Below is a sample response to our GED Essay Practice Question. Review this response to develop familiarity with the structure of a high-scoring essay. You may notice that this essay follows the template that’s featured in our GED Essay Writing Guide. At the end of this response, there is a short commentary that explains why this is an effective essay and why it would receive a perfect score.
The writer of the pro-recycling passage, unlike the writer of the anti-recycling passage, employs excellent logical reasoning to convince the audience, explaining that recycling is more than simply placing paper and plastic in their proper bins; it is an “involved process of harvesting, transporting, building and shipping.” The author proves that recycling is logical by detailing how much waste is produced when goods are created from scratch, driving home her logical argument with the simple question: “Why cut down a forest instead of recycling paper?”
To lend even more credibility to her already logical argument, the writer includes statistics relevant to recycling. In a clear, bullet-pointed list of data showing the importance of recycling, she provides relevant and useful information: “It takes 95% less energy to recycle aluminum than it does to make it from raw materials.” Recycling aluminum is worth the effort because making new aluminum is less efficient, and the writer has data to prove it. The writer goes on to list four more pieces of data to support her argument while the writer of the other passage only provides one.
Finally, the writer’s purposeful ethical plea in the pro-recycling passage more effectively calls the audience to action. By writing, “It is the morally sound thing to do to protect our beautiful planet for future generations,” the writer conjures images of clear blue skies and clean shining seas, helping the reader emotionally connect to the argument. If we do not recycle, the writer implies, we will be committing a sin against future generations. The writer finishes her argument with a passionate and motivating plea to the audience: “Please make sure you recycle!”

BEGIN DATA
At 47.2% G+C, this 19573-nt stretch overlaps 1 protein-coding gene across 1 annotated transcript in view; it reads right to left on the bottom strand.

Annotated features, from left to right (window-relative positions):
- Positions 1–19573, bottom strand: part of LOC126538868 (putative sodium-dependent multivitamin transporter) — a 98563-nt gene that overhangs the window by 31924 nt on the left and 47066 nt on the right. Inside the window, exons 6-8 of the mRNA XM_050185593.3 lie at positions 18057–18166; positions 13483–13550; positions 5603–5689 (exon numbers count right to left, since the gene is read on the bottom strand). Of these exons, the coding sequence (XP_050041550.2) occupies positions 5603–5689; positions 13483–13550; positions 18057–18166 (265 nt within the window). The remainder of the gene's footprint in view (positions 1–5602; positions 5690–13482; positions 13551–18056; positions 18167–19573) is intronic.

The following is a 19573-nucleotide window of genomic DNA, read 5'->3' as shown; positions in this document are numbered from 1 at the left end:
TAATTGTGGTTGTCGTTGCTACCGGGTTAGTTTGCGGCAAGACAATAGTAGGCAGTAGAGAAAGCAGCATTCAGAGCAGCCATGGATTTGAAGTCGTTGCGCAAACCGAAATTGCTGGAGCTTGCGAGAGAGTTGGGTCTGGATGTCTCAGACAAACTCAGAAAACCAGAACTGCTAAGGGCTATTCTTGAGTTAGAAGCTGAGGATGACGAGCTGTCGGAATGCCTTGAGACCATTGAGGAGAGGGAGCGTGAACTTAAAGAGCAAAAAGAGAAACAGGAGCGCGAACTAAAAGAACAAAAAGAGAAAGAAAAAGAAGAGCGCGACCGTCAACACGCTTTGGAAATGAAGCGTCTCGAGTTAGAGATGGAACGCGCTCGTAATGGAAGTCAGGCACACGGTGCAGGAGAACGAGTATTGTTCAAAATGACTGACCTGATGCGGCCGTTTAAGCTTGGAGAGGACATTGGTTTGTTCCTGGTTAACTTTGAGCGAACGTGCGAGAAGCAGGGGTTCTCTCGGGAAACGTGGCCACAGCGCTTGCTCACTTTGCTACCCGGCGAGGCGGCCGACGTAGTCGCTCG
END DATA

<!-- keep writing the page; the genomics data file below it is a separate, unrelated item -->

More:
Due to its strong logical reasoning, relevant statistics, and convincing ethical plea, the pro-recycling position is better-supported and much more convincing than its counterpart. The writer of the anti-recycling passage provides some evidence, but it is too vague to be convincing, and distracts from her argument. More statistics about the cost of recycling, or more formal language would have made her passage more academic, instead of just implying that people recycle simply to “feel better about themselves,” which seems petty and unsupported. Without these improvements, the anti-recycling position is less supported and significantly less convincing than its counterpart.
This sample essay would receive a perfect score on the GED. The writer clearly reviewed the prompt and outlined the argument before writing. Generally, the response exhibits the following organization:
- Paragraph 1 — Introduction
- Paragraph 2 — Logical reasoning
- Paragraph 3 — Statistics
- Paragraph 4 — Ethics
- Paragraph 5 — Conclusion
The introduction clearly previews the passage’s topic, explains both sides, and demonstrates that the student understands each writer’s argument. The student uses strong, clear language and concludes with a bold thesis statement that lists three reasons why the argument he or she chose is “better-supported.”
In the body paragraphs, the student demonstrates a strong command of each of the scoring criteria:
- Analysis of Arguments and Use of Evidence: The student quotes multiple sections of the passage to support each point, demonstrating a clear understanding of the material presented.
- Development of Ideas and Structure: The student develops coherent organization by focusing on a supporting reason in each body paragraph and providing transitions like “In addition to” and “Finally” to help the paragraphs flow together.
- Clarity and Command of Standard English: The sentence structure is varied and effective, and the author maintains proper spelling and grammar throughout.
Finally, the passage concludes with a brief concession to the opposing side, showing an ability to recognize the complexity of the issue, before wrapping up the discussion with a summation of why the pro-recycling passage is better-supported than the anti-recycling passage.